“Mary Tyler Moore’s legacy is that of a woman who tirelessly committed herself to helping the millions with T1D,” JDRD said in a statement. “Over the past 30 years, Moore educated about and increased awareness of T1D around the world and raised millions of dollars for research that will one day lead to a cure.”

Her efforts included lobbying for diabetes research, testifying before Congress alongside children diagnosed with type 1 diabetes to share their stories with elected officials, and taking part in public service campaigns.

Following Moore’s passing, reactions from colleagues and fans across the entertainment industry began pouring in on Wednesday. Some made a point of praising her for her advocacy work.

“Mary Tyler Moore lived with diabetes and showed the world you can live a full productive life and never gave up the fight!” former tennis star Billie Jean King tweeted. King herself has been diagnosed with type 2 diabetes.

JDRF concluded its statement by saying: “With Moore’s passing, our country has lost an advocate, a hero and a woman who ‘turned the world on with her smile’ both on and off screen.”

Therapeutic CGMs Now Covered Under Medicare Part B – MedPage Today

Therapeutic CGMs Now Covered Under Medicare Part B - MedPage Today Therapeutic CGMs Now Covered Under Medicare Part B – MedPage Today

Fri, 20 Jan 2017 19:04:03 GMT

Dexcom’s G5 Mobile system is currently the only FDA-approved therapeutic CGM on the market, as one can make diabetes treatment decisions using the system. This past December, the FDA approved the expanded indication for the G5 Mobile CGM, …

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Is Sugar the New Tobacco?

“Sugar spoils no meal,” averred a 16th-century German . However it definitely spoils and savages an individuals’s health, states Gary Taubes, an American science author.   He has actually focused greatly on the ills of sugar in the past 10 years  and is the co-founder of an effort to fund research and study the underlying reasons for obesity, diabetes and heart disease.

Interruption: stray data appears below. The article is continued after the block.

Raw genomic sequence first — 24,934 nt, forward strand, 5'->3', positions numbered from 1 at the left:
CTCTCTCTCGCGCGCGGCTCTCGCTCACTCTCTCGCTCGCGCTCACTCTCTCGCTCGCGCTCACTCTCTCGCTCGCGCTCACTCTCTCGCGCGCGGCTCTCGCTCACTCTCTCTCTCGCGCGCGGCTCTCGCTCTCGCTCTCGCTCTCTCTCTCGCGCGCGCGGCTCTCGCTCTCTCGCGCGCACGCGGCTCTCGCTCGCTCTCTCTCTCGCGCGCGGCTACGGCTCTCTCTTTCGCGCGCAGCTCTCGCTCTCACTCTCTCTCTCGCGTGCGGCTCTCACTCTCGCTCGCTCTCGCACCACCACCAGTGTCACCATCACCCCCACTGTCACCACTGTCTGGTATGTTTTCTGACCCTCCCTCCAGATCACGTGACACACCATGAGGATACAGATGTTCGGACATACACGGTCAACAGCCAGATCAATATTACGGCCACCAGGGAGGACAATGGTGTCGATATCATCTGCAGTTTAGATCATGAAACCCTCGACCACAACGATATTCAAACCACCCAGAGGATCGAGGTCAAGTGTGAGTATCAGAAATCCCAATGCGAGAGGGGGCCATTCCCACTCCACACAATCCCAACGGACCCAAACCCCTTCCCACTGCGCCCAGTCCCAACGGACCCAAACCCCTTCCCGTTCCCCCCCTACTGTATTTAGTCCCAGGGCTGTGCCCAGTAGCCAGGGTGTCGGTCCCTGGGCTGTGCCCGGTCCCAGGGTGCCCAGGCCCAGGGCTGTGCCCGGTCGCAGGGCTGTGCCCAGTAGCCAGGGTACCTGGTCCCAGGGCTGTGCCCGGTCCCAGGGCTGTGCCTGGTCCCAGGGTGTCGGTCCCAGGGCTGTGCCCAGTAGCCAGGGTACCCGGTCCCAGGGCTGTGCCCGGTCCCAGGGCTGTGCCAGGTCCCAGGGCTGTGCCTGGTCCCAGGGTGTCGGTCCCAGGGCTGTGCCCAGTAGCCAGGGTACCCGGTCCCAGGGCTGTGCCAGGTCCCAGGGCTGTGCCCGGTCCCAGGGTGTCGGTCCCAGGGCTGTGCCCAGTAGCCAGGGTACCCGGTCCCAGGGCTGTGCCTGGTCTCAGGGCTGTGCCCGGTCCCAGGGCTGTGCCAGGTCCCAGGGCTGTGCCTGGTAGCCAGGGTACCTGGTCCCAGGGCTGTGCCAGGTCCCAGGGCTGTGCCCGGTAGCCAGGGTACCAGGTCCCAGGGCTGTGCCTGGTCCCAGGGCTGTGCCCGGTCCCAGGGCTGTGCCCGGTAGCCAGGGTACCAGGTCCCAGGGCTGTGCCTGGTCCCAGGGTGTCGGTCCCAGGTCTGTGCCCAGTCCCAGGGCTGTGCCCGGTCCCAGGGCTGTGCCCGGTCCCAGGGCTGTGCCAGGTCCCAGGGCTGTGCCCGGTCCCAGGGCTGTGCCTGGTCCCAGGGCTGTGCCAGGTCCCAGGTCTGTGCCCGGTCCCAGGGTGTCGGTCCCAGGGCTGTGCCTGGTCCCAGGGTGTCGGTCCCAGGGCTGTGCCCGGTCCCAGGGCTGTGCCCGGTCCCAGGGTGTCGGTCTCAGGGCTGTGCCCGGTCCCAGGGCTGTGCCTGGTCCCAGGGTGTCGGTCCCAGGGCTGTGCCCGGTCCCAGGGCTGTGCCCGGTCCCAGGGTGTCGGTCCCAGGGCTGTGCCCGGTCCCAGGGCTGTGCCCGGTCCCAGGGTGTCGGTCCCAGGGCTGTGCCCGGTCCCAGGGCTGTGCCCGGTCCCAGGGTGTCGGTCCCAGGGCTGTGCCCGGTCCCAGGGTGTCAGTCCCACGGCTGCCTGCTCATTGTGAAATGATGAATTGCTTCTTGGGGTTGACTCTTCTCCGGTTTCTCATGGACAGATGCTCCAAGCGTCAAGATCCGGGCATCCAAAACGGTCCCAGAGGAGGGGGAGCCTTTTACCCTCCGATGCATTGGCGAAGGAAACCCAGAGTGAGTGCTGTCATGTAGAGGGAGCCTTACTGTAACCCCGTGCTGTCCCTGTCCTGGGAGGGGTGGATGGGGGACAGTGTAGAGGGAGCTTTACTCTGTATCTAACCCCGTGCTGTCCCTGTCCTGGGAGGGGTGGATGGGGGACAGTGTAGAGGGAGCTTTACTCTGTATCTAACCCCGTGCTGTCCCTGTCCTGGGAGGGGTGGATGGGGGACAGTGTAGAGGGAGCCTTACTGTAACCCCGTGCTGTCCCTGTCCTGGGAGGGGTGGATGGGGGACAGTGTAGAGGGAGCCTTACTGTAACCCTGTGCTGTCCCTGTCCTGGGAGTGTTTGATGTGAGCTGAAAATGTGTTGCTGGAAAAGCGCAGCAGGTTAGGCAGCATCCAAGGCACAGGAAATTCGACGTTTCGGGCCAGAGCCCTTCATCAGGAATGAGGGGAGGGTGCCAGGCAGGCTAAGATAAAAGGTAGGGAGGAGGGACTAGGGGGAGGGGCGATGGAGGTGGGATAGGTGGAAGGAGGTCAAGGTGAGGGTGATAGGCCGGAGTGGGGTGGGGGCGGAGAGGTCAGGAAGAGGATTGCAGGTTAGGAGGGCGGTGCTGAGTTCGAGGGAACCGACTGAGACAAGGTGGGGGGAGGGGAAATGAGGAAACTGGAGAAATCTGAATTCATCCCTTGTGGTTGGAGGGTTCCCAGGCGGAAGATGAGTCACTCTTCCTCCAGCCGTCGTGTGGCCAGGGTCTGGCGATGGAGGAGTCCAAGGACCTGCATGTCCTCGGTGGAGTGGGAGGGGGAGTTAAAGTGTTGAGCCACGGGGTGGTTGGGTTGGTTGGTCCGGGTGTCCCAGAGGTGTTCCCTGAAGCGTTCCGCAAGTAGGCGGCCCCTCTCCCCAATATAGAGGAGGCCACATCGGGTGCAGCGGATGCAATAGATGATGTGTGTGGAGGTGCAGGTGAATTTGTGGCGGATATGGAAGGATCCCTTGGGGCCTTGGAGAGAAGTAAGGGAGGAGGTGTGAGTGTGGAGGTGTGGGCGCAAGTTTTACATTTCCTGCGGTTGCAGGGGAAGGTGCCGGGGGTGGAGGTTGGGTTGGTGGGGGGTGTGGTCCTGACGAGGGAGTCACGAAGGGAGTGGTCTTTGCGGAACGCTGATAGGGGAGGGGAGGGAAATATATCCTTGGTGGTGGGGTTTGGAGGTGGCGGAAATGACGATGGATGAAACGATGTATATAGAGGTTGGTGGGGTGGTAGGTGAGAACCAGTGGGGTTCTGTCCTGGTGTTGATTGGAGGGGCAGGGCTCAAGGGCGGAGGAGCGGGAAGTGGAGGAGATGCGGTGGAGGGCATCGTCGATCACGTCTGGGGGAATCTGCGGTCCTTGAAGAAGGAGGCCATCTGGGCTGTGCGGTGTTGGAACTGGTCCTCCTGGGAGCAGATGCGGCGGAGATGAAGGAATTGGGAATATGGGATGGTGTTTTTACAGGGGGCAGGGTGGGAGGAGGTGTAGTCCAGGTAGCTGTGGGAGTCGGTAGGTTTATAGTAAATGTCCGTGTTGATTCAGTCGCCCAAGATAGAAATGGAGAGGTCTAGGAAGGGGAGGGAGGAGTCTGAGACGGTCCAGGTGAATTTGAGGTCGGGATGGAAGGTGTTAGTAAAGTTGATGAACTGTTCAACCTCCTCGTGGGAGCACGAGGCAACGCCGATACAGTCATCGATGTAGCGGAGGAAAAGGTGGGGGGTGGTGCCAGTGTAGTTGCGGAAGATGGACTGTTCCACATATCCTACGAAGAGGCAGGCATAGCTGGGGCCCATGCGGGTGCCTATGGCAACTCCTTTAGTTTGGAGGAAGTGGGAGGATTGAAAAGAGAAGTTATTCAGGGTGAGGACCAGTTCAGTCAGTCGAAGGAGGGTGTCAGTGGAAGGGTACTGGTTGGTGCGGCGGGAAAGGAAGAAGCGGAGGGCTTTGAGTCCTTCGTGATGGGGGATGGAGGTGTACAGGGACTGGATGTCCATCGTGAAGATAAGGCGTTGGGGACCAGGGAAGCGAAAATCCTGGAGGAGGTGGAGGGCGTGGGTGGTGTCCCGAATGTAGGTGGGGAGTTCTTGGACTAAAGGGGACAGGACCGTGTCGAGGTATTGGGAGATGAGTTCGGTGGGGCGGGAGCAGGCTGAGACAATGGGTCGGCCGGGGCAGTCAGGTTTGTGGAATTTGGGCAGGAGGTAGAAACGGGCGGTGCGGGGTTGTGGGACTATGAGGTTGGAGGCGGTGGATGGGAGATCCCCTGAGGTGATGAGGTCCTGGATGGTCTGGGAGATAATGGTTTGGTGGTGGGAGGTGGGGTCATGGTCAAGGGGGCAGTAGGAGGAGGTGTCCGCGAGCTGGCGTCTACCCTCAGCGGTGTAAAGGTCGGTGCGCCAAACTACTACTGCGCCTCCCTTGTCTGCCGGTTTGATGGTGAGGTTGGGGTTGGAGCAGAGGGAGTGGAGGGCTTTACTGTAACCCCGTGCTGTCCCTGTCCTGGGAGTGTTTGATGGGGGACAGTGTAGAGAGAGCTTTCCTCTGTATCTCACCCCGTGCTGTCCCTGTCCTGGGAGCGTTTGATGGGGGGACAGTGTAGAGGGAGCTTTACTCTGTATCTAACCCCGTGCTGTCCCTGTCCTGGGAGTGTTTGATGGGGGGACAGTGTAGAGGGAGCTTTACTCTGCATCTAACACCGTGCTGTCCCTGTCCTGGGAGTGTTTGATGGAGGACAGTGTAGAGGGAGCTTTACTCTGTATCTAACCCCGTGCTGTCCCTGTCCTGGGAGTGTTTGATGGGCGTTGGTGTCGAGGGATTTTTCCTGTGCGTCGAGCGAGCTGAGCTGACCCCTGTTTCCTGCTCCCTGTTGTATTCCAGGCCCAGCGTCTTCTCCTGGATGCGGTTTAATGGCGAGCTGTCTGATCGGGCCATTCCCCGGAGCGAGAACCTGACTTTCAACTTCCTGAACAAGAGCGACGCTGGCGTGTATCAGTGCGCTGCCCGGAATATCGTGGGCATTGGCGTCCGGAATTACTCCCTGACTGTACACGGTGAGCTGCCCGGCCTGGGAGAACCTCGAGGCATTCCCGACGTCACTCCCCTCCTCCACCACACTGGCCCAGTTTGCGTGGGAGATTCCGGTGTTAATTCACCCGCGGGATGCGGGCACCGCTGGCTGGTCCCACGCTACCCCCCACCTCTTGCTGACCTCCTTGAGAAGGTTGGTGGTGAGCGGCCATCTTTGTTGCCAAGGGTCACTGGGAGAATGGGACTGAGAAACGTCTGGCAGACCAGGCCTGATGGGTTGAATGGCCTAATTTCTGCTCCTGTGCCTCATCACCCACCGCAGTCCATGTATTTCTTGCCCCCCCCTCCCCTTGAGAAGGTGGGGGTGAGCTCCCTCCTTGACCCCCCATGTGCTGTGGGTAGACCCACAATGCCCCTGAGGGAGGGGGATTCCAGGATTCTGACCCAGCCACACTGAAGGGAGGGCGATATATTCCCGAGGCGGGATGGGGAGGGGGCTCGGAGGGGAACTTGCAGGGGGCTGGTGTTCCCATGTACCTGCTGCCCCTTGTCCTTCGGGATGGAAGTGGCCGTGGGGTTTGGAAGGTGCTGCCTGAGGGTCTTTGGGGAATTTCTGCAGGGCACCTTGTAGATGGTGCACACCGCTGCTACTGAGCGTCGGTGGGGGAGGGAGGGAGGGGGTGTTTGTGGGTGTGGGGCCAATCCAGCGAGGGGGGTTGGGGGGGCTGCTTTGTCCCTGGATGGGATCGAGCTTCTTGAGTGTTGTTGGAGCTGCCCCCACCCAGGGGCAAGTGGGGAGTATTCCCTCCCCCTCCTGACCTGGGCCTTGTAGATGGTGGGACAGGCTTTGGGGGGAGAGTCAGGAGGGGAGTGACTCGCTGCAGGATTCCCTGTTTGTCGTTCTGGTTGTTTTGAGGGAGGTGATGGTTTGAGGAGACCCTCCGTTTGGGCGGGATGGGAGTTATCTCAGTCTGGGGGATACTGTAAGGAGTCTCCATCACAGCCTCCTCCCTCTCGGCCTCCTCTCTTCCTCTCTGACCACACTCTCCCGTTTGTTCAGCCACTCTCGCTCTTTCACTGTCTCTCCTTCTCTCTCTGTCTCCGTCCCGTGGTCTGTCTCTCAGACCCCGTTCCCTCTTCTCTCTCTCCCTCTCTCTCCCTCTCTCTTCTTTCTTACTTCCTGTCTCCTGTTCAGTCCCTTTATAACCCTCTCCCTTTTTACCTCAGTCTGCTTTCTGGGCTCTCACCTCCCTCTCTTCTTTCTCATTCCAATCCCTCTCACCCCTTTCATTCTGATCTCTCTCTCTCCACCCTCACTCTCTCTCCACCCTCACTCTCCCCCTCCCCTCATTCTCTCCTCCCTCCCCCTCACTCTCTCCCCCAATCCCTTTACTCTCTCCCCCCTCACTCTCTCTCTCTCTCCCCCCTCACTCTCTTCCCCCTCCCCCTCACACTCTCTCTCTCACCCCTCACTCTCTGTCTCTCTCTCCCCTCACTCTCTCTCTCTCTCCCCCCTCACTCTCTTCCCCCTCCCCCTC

In “The Case Against Sugar” he argues that dietary fat was fingered for years as the criminal of weight problems, diabetes and heart problems. The genuine perpetrator  was sugar not fat.

Sugar, peer-reviewed research studies now reveal, activates insulin resistance, lowers good cholesterol and raise harmful bad cholesterol.

Preferably, Taubes states, we need to remove sugar from our diet plans– or a minimum of deal with the choice to chew on sugary foods with the exact same gravity as smoking cigarettes or drinking alcohol. (By sugar, he’s generally concentrated on the fine-tuned crystals and high-fructose corn syrups that sweeten much of our food and consume nowadays.)

Due to the fact that of the special metabolic, physiological and hormonal effects, sugar is the brand-new tobacco. It is destructive to health, yet likewise safeguarded by effective lobbies. As populations end up being Westernised, urbanised and wealthy the quantity of sugar consumed increases,

Cultures with diet plans which contain significant fat, like the Inuit and the Maasai, experienced weight problems, high blood pressure and coronary illness only when they started to consume extreme quantities of sugar. Also, diabetes– essentially unidentified in China at the turn of the 20th century, and now endemic in 11.6% of the adult population, 

Sugar is addictive in the exact same method that drugs can be, composes Mr Taubes. The yearning appears to be hard-wired: infants naturally choose sugar water to plain.

In just 10 nations do individuals consume less than 25 grams of sugar a day.

Sugar hides in peanut butter, sauces, catsup, salad dressings, breads and more. Breakfast cereal, initially a wholegrain organic food, progressed into “breakfast sweet”– sugar-coated flakes and puffs hawked to kids by animation pitchmen like Tony the Tiger and Sugar Bear  . A 12-ounce carbonated beverage consists of about 10 teaspoons of sugar. Even cigarettes are laced with it. Bathing tobacco leaves in a sugar option produces less annoying smoke; it is much easier and more enjoyable to breathe in.

The case versus sugar is gaining traction. In October the World Health Organisation prompted all nations to enforce a tax on sweet beverages. Mexico had actually currently done so in 2013. In America cities consisting of Chicago, Philadelphia and San Francisco are doing the same. Britain will carry out a soft-drink levy in 2018.